3. Moving in: Give them space but stay close. Last Wednesday, after moving Keaton into the dorm and a final trip to Bed Bath and Beyond, we left the campus in the late afternoon. We didn’t have to say goodbye, just “Have a good night and we’ll check in with you tomorrow.” The next morning Rob and I drove about 30 minutes out of town and went on a couple of hikes. Rob did some fishing and I took pictures. We texted with Keaton a couple of times but didn’t actually see him. He was busy with orientation meetings, and we wanted to give him space to make personal connections and start building friendships. On Friday we spent half the day fishing and taking pictures before we met Keaton at his dorm. I wanted to get a few pictures with him around campus and see how he had settled into his room. We spent less than two hours with him, but it assured us that he was finding his way, making connections and settling in.

    College boy outside his dorm

    Saturday morning came and we picked him up for breakfast. We imparted our final words of wisdom on him over eggs and coffee and talked about his plans for the weekend. Then it was time for us to say goodbye, get out of his way, and leave town. We didn’t get to have that kind of time with Rikley and I felt more comfort leaving Keaton because of it.

    Bobcat freshman and his mom

  4. Saying Goodbye: Trust them with making good choices. As parents, we have to believe that we have raised our children to be responsible, keep themselves safe, and be true to themselves. Now is the time for them to show us what they’ve learned over 18 years, and we have to trust them. I was fine through breakfast and it wasn’t until we pulled up in front of Keaton’s dorm that I started to choke up and tears filled my eyes. It was an immediate reaction to the dread of hugging him one last time and letting go. Of course we will still worry about how he is adjusting. Is he making friends? Does he like his roommate? Is he eating well? Is he getting enough sleep? Does he like his classes? Is he happy? I know he will do well, and I have the peace of mind knowing that he is intelligent and capable of taking care of himself.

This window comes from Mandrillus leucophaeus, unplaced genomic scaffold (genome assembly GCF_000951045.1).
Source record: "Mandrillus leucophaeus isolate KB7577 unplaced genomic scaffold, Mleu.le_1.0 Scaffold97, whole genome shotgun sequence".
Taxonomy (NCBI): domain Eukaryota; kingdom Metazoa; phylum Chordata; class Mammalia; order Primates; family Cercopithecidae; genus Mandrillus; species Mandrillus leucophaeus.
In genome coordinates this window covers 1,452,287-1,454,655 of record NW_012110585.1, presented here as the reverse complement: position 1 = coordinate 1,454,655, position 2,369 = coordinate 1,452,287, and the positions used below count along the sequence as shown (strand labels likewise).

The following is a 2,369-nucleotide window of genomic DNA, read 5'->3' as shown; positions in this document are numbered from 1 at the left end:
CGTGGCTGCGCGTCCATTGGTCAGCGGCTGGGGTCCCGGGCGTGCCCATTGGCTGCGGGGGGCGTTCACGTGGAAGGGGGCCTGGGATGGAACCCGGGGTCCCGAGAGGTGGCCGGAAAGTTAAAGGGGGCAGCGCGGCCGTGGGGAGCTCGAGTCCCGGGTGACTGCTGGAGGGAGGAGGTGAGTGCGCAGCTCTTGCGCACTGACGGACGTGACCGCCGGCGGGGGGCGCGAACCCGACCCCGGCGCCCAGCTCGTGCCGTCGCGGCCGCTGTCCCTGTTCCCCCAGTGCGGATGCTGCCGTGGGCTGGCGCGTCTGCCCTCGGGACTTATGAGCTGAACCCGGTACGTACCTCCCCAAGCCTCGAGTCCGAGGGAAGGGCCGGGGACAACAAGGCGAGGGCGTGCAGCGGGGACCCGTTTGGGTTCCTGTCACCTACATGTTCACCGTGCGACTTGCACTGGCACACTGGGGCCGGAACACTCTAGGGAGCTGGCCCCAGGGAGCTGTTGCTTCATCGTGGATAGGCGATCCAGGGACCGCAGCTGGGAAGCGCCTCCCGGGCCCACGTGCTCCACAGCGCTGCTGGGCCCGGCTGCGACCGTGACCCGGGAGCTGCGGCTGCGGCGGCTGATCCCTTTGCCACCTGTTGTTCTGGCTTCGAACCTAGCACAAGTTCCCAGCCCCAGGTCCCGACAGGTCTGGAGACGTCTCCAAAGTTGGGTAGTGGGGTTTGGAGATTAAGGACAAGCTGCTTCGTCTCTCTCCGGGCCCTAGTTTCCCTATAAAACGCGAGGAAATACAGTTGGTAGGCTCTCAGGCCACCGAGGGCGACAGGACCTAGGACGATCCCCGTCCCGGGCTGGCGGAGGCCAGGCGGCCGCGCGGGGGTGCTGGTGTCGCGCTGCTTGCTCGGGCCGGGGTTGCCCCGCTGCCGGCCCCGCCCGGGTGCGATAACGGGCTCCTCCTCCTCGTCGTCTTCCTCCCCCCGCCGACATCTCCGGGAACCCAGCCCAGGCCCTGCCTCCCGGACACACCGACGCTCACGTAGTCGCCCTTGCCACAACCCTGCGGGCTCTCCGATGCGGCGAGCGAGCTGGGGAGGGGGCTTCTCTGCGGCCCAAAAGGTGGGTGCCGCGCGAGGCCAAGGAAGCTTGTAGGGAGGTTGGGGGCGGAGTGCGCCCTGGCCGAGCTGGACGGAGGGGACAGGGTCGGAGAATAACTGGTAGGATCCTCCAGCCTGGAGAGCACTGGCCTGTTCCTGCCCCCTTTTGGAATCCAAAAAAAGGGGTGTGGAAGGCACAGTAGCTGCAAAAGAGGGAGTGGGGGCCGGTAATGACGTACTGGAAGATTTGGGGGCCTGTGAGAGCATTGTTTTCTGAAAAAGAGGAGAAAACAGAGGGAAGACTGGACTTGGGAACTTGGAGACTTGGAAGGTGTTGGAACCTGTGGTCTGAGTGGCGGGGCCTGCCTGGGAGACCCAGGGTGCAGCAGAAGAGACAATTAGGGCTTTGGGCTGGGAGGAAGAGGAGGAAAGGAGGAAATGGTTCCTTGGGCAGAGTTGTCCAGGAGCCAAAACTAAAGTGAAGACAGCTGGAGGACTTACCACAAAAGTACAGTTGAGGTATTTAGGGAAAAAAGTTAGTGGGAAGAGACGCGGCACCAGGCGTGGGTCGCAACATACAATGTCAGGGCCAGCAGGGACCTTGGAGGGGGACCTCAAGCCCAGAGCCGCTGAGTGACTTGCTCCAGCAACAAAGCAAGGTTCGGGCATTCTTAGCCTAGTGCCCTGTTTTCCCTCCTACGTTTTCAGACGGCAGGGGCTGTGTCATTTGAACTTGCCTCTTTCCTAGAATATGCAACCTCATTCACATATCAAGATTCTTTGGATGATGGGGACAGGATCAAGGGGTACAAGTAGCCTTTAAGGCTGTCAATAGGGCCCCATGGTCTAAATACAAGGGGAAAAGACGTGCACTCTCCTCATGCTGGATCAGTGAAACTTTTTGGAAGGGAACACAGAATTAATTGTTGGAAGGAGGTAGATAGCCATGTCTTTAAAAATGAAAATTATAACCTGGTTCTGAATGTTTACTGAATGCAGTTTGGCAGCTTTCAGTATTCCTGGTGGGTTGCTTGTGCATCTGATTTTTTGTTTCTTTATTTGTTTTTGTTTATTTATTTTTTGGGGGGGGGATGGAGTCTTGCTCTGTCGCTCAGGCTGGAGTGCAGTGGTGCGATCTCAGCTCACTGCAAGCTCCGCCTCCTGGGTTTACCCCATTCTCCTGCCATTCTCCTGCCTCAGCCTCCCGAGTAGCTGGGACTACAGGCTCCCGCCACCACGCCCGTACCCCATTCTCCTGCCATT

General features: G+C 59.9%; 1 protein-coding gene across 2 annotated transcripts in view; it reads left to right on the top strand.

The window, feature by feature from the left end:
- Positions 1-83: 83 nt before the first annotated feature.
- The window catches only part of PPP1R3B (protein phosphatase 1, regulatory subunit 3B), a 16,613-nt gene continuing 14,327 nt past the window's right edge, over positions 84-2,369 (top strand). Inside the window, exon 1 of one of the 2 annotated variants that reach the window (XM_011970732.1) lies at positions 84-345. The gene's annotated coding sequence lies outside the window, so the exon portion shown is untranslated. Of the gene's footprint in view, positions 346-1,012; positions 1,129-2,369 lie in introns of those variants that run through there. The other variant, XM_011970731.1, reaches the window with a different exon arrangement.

Wallowa Mountains

  5. Coming Home: Take a detour on the way home. Rob and I are both planners. With our hectic work, school and sports schedules over the past decade plus, great planning helped us make it all happen. So, with a day of extra time on our hands, we did the unexpected and did not drive straight home to the big, empty house. Instead, we asked ourselves what could we do that was for us? While some of you may think of a spa, seeing friends or family, or exploring a new city, we drove along a winding road that followed a beautiful river and the route of Lewis and Clark. Our destination was the Wallowa mountains. We’ve backpacked there a few times and love the area with its clear creeks, mountain lakes and granite peaks.

    Hurricane Creek in the Wallowa Mountains and Eagle Cap Wilderness

    We picked an 8 plus mile hike along Hurricane Creek for Sunday. It was strenuous, very scenic, and served its purpose of distracting us from the inevitable empty nest. If we could have we would have spent more time there. Three years ago, Keaton, Rob and I had a 5 day journey back to Portland. We picked a different route and traveled through Colorado and Utah. We lingered a bit at Colorado National Monument and in Arches National Park. If you can, I highly recommend a detour on the way back to your empty nest.